Funk’n’jazz’n’rock’n’roll high school

J.S. Cha

How far would you go to rock ’n’ roll? Alex Korostinsky, Justin Sager and Nick Drozd run all the way to the North Pole to prove the versatility of their band, J.S. Cha.

How far would you go to rock ’n’ roll? Alex Korostinsky, Justin Sager and Nick Drozd run all the way to the North Pole to prove the versatility of their band, J.S. Cha.

Photo By David Robert

J.S. Cha’s live CD, Live From the Depths of Hell, is available from Modern Guitar, 575 E. Moana Lane, and Soundwave CD’s, 971 W. Moana Lane.

“Our old guitar player bought this Korean-made guitar, and it had this sticker on it that said ‘inspected by J.S. Cha,'” bassist Nick Drozd says, explaining the origin of his band’s name.

J.S. Cha, the band, not the guitar inspector, is a trio of high school students who play instrumental “reggae-funk-jazz-rock,” as drummer Alex Korostinsky describes it. Besides Korostinsky and Drozd, the group features guitarist Justin Sager. In addition to the three core members, there are two auxiliary members—Alex Slotnick on trumpet and Lee Hampton on guitar, who each play one song with the band.

J.S. Cha has released a live CD called Live From the Depths of Hell, and the band will soon begin recording a new disc. All three core members of the band have creative input, and they write material individually and as a group.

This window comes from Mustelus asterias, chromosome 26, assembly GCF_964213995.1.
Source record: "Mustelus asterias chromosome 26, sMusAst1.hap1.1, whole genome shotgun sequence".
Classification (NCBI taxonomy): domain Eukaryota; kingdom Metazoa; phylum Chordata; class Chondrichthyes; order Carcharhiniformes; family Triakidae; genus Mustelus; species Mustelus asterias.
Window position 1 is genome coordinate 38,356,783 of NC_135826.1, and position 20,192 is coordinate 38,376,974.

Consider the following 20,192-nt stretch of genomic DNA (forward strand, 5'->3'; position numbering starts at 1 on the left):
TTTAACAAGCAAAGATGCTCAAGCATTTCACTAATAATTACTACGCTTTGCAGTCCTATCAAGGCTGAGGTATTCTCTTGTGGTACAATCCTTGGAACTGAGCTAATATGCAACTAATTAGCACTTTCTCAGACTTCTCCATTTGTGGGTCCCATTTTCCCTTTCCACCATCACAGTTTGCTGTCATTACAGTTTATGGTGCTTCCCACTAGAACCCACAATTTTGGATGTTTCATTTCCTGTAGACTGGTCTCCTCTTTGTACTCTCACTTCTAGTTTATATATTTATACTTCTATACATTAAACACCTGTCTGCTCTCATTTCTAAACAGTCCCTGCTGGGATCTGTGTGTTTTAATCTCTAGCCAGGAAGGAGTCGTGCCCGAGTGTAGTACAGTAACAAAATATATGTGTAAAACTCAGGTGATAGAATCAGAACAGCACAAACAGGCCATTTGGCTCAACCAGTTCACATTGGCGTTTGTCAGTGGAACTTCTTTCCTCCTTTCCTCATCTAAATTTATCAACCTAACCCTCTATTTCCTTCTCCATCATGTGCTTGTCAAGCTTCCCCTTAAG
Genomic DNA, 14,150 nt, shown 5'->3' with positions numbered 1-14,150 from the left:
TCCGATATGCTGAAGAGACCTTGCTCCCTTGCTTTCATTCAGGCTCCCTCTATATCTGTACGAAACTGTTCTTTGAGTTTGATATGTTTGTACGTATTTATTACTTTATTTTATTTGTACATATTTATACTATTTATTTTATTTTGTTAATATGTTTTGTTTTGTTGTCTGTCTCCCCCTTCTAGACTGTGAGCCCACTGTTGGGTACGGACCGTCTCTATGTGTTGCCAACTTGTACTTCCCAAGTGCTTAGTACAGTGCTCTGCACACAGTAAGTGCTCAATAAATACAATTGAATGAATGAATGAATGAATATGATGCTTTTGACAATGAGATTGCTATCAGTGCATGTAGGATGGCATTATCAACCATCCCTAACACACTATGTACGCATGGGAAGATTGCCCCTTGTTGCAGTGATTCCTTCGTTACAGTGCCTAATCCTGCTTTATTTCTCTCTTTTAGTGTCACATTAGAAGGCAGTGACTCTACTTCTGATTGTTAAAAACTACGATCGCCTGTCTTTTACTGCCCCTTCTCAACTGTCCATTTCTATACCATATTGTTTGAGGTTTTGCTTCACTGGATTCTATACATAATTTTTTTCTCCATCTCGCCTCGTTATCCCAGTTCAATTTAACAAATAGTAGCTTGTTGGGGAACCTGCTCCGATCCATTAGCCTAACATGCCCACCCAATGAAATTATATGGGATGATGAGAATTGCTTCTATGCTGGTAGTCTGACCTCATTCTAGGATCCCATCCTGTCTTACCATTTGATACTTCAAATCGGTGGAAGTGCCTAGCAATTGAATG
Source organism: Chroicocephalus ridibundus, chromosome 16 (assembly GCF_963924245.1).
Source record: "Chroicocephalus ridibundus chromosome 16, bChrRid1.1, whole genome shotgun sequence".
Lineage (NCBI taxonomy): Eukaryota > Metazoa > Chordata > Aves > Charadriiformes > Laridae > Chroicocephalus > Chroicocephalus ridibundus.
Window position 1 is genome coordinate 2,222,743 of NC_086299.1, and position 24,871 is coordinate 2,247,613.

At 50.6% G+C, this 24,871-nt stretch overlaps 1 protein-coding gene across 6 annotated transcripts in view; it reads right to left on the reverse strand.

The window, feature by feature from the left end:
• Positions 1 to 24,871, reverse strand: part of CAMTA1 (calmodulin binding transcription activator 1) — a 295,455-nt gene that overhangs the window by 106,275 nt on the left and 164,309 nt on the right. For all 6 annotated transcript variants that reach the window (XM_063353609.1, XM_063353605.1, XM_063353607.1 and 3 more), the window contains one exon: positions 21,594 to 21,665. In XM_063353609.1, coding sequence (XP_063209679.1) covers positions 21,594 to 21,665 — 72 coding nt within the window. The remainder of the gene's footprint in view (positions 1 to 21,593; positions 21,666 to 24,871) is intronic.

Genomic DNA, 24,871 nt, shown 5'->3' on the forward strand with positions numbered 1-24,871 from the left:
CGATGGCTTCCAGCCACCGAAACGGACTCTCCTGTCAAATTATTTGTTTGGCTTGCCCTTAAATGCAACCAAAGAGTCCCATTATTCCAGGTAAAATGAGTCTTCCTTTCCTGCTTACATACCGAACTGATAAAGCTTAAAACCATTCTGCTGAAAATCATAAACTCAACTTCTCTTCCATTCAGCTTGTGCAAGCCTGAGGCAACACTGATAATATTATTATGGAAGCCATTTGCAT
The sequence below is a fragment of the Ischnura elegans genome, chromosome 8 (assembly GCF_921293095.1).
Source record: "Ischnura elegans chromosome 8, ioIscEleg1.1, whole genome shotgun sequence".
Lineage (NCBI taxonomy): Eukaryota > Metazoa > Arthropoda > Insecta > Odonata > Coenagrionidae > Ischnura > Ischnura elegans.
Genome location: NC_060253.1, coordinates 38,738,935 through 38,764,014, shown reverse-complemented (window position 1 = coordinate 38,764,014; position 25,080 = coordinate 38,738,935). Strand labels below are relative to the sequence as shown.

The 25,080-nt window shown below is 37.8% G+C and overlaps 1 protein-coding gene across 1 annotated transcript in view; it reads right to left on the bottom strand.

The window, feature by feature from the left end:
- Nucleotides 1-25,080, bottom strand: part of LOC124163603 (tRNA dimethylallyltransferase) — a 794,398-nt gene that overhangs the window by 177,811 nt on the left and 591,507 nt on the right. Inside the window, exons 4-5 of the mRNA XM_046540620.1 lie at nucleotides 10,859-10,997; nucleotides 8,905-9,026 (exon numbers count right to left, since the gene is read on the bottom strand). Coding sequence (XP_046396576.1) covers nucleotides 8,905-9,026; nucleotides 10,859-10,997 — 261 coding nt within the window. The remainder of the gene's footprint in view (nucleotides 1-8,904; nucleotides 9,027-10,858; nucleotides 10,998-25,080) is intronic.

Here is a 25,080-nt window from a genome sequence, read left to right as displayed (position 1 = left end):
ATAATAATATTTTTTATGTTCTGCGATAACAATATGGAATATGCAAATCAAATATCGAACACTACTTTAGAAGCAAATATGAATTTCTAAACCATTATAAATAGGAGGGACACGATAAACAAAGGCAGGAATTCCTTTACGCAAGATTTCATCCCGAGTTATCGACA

“It’s different every time,” Korostinsky says, explaining the band’s working method. “Sometimes I have a melody in my head, and I just blurt it out scat style. … Sometimes [Sager] comes up with ideas late at night—while he’s naked.”

Though, up to this point, the band has been almost entirely instrumental, the musicians intend to incorporate vocals in the near future.

“I write a lot of lyrics; I just need to bring them in,” Sager says.

“Our new CD is going to have a lot more vocals,” Korostinsky adds.

The music isn’t as confused as the “reggae-funk-jazz-rock” label may suggest. Basically, they are a slightly eclectic, instrumental rock band.

Their instrumental “Naval Beans (Beans from the Sea)” is a two-chord, minor key jam with a reggae feel.

“Satan’s Child,” probably the least representative of J.S. Cha’s songs, featuring vocals by Drozd, is a tongue-in-cheek tribute to the Devil’s own music, heavy metal.

“Droppin’ Dimes” is an up-tempo, heavily syncopated number with dense jazz chords, and unison melodic playing between the guitar and bass. Korostinsky and Drozd wrote a version of this tune for a big band, an arrangement that has been performed by the Reno High Jazz band.

The jazz-band version of “Droppin’ Dimes” hasn’t been the only cooperative effort between J.S. Cha and Reno High. The band was also commissioned to write a song for a school drama production called Edge.

“We were told to write this song that sounded like the Blue Man Group,” says Korostinsky.

So J.S. Cha is keeping busy. Despite being under 21, the band has little trouble booking shows. And as well as placing second in the most recent Reno High talent show, the guys competed in the Applause! Youth Music Awards last October.

“We ended up winning that. First place for the bands, out of six or seven,” Korostinsky says, though conceding that overall, they came in second to a solo performer.

So is all the attention going to their heads?

“We got $100 for winning, so we were really happy,” says Korostinsky.

“We bought that mic and mic stand,” adds Drozd.

So they’re reinvesting the profits in musical equipment. J.S. Cha, the guitar inspector, would want it that way.